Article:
Hartmann: Sure they should. If they lay claim to being an international prize, it should be their utmost duty to seek out the entire published works for that year worldwide regardless of where they come from. Not, as seems to be the case in general, just peruse the most heavily marketed, which would naturally come from first world countries at this point in time. But that aside, what I would really like to see is more locally created and sponsored writing prizes, awards, competitions, etc. As it stands Africa’s most esteemed literary prize, is not even based in Africa and not, for the most part, judged by Africans. This means we are looking to outsiders to judge us, with their own criteria, what they happen to think from their perspective is Africa’s best writing. Look, I think having such a prize is better than not having it. But, I’m saying, is it not about time we started to judge ourselves with the same rigour, backed up by the same kind of cash and opportunities such a prize brings? I think it is way past time for that.

What are your hopes for the future of African literature?

Hartmann: As you might have gathered in the previous answers, I’m very optimistic about the future of African Literature. What I would like to see are the same opportunities a first world writer has from the moment they decide to become a writer, no matter the age that occurs, being available for African writers, and it can, and will, happen. The net and technology, though still limited at present for Africa, has and will, in many ways, level the playing fields. Ten years ago, StoryTime and African Roar just wouldn’t have happened, not by me anyway. It just would have been too difficult and costly to even contemplate. But look at them now, they are thriving and producing fine writing that is being noticed and read worldwide. And if you look at both, I have hardly spent anything except vast amounts of my time on them. StoryTime, although a registered serial publication, is on the free Blogger platform. Sure, it doesn’t have a dedicated domain name, but so what? Is a dedicated domain name really that important? To me what is important is what it publishes and that anyone online can read it, for free.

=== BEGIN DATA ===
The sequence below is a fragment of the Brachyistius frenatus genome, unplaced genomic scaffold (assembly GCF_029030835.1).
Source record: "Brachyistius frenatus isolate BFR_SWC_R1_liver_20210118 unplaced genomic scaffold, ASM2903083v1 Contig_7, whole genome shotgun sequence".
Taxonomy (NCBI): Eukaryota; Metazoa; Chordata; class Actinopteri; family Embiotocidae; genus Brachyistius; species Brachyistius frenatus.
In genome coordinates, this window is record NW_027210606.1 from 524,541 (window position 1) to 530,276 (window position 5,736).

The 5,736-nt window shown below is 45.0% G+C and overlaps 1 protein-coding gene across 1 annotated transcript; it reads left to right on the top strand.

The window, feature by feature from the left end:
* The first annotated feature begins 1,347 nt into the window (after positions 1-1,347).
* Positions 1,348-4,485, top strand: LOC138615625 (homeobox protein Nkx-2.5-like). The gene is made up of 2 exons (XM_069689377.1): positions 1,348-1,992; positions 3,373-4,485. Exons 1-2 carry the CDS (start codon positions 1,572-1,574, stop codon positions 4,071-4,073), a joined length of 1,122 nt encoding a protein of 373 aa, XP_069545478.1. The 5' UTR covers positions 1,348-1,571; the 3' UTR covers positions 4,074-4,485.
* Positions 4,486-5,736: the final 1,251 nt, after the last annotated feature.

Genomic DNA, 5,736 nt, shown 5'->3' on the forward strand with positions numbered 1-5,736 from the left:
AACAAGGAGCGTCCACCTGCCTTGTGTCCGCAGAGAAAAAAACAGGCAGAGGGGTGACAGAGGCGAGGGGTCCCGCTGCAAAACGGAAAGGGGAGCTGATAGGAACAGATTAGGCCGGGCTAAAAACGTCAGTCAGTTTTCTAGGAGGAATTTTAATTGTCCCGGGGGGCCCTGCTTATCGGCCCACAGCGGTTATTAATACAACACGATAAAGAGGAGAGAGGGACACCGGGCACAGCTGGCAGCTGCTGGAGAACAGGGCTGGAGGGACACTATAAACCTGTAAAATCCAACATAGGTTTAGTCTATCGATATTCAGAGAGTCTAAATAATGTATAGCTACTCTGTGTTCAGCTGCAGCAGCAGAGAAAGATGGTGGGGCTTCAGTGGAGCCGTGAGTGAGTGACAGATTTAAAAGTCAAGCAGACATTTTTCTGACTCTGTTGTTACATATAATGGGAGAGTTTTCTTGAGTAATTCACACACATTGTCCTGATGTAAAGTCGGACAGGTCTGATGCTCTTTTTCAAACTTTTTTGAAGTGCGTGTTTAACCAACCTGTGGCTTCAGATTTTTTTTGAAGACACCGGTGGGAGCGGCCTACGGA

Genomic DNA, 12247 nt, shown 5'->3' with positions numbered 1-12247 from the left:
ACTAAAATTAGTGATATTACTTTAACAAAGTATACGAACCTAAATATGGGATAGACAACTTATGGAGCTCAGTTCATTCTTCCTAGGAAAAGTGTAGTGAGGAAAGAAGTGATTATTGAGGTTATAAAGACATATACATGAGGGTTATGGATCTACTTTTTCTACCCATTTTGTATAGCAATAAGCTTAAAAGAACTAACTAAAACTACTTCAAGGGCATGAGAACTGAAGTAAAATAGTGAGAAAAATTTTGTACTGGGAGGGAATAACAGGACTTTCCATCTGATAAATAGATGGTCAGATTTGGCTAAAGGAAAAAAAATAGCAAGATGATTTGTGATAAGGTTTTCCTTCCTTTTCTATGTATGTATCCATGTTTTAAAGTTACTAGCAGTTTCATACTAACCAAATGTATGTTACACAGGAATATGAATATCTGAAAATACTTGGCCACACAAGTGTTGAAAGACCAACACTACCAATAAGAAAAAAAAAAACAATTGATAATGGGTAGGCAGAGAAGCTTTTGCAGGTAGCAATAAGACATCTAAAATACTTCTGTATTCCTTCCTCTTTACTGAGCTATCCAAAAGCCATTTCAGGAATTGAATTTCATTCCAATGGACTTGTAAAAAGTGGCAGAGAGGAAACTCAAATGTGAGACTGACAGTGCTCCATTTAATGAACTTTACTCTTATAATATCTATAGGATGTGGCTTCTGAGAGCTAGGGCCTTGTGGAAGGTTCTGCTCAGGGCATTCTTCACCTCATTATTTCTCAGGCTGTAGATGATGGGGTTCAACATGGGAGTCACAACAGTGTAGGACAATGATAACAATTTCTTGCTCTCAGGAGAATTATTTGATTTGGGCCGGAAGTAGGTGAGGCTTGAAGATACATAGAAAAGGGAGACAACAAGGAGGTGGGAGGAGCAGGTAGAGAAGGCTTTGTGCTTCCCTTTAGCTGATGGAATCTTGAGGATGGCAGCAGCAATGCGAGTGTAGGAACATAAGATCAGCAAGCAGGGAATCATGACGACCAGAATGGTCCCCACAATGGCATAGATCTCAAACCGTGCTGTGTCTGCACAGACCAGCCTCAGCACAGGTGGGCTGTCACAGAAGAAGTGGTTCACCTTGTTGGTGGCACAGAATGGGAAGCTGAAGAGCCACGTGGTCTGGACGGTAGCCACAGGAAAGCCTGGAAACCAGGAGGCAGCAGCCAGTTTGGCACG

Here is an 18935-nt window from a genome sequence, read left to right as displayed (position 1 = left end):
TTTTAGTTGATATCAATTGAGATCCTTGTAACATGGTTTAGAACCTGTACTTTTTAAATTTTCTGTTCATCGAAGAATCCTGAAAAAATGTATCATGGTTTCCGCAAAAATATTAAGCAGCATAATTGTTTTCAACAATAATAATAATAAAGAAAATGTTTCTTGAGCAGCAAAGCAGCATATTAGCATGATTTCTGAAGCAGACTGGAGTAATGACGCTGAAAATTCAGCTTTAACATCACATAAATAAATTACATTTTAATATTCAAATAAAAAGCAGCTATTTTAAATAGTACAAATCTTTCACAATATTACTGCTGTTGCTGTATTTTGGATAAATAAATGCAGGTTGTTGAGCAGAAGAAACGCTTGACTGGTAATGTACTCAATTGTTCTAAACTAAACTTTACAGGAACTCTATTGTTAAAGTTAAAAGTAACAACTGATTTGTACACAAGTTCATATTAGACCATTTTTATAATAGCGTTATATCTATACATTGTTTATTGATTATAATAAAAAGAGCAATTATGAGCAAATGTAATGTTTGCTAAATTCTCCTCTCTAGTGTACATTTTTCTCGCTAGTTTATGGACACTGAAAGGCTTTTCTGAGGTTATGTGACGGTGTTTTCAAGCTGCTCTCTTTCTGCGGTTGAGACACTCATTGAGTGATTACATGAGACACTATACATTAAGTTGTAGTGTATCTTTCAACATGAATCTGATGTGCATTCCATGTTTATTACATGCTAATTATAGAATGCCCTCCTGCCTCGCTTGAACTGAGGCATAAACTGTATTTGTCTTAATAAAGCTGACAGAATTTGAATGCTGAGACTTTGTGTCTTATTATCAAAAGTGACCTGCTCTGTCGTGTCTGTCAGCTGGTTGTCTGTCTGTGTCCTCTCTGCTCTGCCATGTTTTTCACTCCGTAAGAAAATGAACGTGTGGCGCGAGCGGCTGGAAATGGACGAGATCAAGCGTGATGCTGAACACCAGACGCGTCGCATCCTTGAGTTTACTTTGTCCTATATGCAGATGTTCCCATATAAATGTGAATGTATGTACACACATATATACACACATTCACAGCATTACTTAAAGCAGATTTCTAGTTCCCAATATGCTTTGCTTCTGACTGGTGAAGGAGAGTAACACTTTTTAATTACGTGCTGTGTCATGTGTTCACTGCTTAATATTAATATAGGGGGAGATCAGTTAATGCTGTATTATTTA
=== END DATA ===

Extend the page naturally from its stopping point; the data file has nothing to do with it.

The same in a way goes for African Roar; the biggest real expenses so far have been buying the ISBN, registering the title and paying for the Lightning Source online distribution network. The stories initially came from StoryTime, the editing and proofing was done for free by Emmanuel Sigauke and I, the cover I designed and laid out printer ready also for free, The Lion Press through Lightning Source (a Print On Demand printer, so no massive and costly print runs or warehousing required) puts the title up online at Amazon, etc. And there you go. One book on the international market, though admittedly only really for first world countries in a major way. Then my fellow African Roar authors and I embark on a blitz of online marketing and promotion (which this interview is part of), again at no cost to them or myself except time and net charges, which also includes sending out free PDF copies of the book for reviews. Now we want to also get it print published and distributed locally in Africa (being well aware of the limitations of the net in Africa), so then with a firm and growing online base (website, facebook page, and that the book is available to buy online), I start asking around for local publishing. Now obviously, because we have done all this work beforehand, and the book itself is a really great book, the chances of a local publisher acquiring the rights are far greater. Because they (who generally are also online because they have to be), have seen the impact the book is having. So although I approach them un-requested, first via email, they ask to see the book and I send them the PDF copy, which is more than enough to give them an idea of the book and whether they think they can sell it. And there you go, local publishing of African Roar is now underway and should hit the shelves from July to December in quite a few African countries. All this from a relatively unknown group of African writers who happen to have written and edited some fine stories and put them together into an anthology called African Roar.

So I guess what I’m saying is that I’m no longer just hoping the future of African literature will be bright, my fellow African writers and I are making sure it will be.